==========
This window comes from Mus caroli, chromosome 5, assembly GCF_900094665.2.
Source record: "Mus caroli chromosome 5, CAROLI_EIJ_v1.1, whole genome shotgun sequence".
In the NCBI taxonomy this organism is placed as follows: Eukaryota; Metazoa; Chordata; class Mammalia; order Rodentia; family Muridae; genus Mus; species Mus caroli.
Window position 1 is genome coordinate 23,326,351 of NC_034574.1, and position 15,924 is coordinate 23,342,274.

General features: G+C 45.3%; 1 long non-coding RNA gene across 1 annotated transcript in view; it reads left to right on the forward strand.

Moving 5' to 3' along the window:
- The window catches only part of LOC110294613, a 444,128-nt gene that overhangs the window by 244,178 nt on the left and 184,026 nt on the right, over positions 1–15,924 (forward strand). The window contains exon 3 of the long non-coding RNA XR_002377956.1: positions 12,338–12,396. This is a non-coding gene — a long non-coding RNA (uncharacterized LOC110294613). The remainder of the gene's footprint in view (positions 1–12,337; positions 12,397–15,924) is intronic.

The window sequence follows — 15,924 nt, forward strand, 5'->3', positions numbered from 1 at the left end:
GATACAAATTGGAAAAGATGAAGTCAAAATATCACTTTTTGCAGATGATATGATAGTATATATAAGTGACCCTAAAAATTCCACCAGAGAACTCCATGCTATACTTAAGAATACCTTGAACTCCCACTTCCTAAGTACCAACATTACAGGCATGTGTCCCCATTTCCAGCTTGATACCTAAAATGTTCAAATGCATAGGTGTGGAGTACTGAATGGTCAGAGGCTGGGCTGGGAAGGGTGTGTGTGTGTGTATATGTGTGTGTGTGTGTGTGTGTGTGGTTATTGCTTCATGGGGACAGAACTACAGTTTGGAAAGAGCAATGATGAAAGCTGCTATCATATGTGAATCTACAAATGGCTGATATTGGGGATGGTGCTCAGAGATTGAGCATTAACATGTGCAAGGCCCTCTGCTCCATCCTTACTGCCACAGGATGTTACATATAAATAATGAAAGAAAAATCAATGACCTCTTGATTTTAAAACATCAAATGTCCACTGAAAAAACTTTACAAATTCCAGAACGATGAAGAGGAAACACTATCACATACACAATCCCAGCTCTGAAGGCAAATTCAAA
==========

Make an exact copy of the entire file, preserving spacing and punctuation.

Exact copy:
This window comes from Mus caroli, chromosome 5, assembly GCF_900094665.2.
Source record: "Mus caroli chromosome 5, CAROLI_EIJ_v1.1, whole genome shotgun sequence".
In the NCBI taxonomy this organism is placed as follows: Eukaryota; Metazoa; Chordata; class Mammalia; order Rodentia; family Muridae; genus Mus; species Mus caroli.
Window position 1 is genome coordinate 23,326,351 of NC_034574.1, and position 15,924 is coordinate 23,342,274.

General features: G+C 45.3%; 1 long non-coding RNA gene across 1 annotated transcript in view; it reads left to right on the forward strand.

Moving 5' to 3' along the window:
- The window catches only part of LOC110294613, a 444,128-nt gene that overhangs the window by 244,178 nt on the left and 184,026 nt on the right, over positions 1–15,924 (forward strand). The window contains exon 3 of the long non-coding RNA XR_002377956.1: positions 12,338–12,396. This is a non-coding gene — a long non-coding RNA (uncharacterized LOC110294613). The remainder of the gene's footprint in view (positions 1–12,337; positions 12,397–15,924) is intronic.

The window sequence follows — 15,924 nt, forward strand, 5'->3', positions numbered from 1 at the left end:
GATACAAATTGGAAAAGATGAAGTCAAAATATCACTTTTTGCAGATGATATGATAGTATATATAAGTGACCCTAAAAATTCCACCAGAGAACTCCATGCTATACTTAAGAATACCTTGAACTCCCACTTCCTAAGTACCAACATTACAGGCATGTGTCCCCATTTCCAGCTTGATACCTAAAATGTTCAAATGCATAGGTGTGGAGTACTGAATGGTCAGAGGCTGGGCTGGGAAGGGTGTGTGTGTGTGTATATGTGTGTGTGTGTGTGTGTGTGTGGTTATTGCTTCATGGGGACAGAACTACAGTTTGGAAAGAGCAATGATGAAAGCTGCTATCATATGTGAATCTACAAATGGCTGATATTGGGGATGGTGCTCAGAGATTGAGCATTAACATGTGCAAGGCCCTCTGCTCCATCCTTACTGCCACAGGATGTTACATATAAATAATGAAAGAAAAATCAATGACCTCTTGATTTTAAAACATCAAATGTCCACTGAAAAAACTTTACAAATTCCAGAACGATGAAGAGGAAACACTATCACATACACAATCCCAGCTCTGAAGGCAAATTCAAA